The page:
After a few glasses of pinot and then an excursion to get Mexican food, I decided to stay the night rather than drive all the way across town. So I caught up on some shows and then turned in for the evening.

I paused to get more wine, and look where it landed...couldn't resist.

On Sunday, I spent the morning in front of the fire with my parents and the paper. My mom and I tackled a few more things in the kitchen, then it was time for me to depart. I took the pumpkin pie, drove a few streets over, and proceeded to have my first ever friendsgiving. What better way to celebrate Thanksgiving than by having it twice??

The girls (and Thunderhorse)

I am ecstatic for this week, as my family comes to town to celebrate, and couldn't ask for a better weekend to ease into the holiday season.

Happy Thanksgiving!!!!

Friday, November 22, 2013

99 Problems but a Turkey Ain't One.

Today is the first freeze of the year. It started sleeting a little this morning, and it's 28 degrees outside. Sitting on my couch, I'm watching ice flurries blanket our street while drinking a hot cup of coffee. Ahhhh.

You see a dead tree. I see glorious winter approaching.

Not only that, but it's less than a week until Thanksgiving! It's one of my favorite holidays because it involves three of my favorite things in the world: family, copious amounts of food, and lazy afternoons. And also being thankful for all the blessings in my life, blah blah. But also PUMPKIN PIE.

As the holiday approaches, however, I'm having some issues. This year, my parents are hosting Thanksgiving dinner at their house, something they haven't done in years. My mom is making a few dishes, my grandmother a few, and my aunt a few. Everything seemed pretty much covered. But since this is my first year or so of being actually into cooking, I wanted to bring something to the table, literally and figuratively.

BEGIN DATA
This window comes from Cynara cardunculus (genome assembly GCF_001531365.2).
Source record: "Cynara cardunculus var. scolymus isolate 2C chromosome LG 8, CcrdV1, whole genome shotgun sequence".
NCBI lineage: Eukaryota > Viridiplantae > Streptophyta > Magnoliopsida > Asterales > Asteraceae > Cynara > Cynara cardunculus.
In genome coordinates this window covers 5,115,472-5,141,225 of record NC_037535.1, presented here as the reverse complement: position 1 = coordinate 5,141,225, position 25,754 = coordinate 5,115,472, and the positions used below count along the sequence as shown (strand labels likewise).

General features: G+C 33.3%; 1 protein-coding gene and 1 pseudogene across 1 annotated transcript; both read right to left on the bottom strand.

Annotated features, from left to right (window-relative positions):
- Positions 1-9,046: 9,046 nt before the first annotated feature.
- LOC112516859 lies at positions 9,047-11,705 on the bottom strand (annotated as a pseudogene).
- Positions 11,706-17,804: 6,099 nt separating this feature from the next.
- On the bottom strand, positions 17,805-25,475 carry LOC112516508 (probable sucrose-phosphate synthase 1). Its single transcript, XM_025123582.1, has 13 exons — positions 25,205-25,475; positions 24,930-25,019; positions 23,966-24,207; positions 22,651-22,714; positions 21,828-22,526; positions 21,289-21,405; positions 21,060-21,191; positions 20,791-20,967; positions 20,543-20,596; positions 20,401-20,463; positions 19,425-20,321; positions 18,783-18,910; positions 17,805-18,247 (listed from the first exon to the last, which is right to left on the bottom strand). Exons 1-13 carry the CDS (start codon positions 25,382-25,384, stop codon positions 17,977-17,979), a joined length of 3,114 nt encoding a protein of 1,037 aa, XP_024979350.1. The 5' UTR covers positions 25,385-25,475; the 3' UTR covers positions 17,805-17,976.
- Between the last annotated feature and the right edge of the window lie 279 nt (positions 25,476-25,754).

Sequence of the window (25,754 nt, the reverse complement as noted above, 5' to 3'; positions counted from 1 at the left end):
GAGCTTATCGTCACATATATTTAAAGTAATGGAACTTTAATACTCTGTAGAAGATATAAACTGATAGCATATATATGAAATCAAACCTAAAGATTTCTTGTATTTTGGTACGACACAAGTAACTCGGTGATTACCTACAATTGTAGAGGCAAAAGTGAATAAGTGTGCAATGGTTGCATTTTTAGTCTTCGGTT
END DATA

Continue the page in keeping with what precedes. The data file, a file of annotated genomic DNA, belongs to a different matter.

Two problems, though: 1. My only day off from work in the next week is on Sunday (and then Thursday, of course), and 2. I'm attending a "friendsgiving" on Sunday night and will probably be spending the day in the kitchen making something for that. I had neither the time nor the brilliant idea to impress everyone at the dinner table with my incredible (maybe?) skills in the kitchen.

Then, yesterday on Cupcakes and Cashmere, Emily talked about making a special variation of an old fashioned for Thanksgiving. A lightbulb suddenly switched on in my head. Cocktails! Of course! Done and done. I've decided to copy her (I'm not quite as original as she is in the kitchen or the bar) and make that my contribution to the day. I hope my family likes whiskey. Wait, who am I kidding?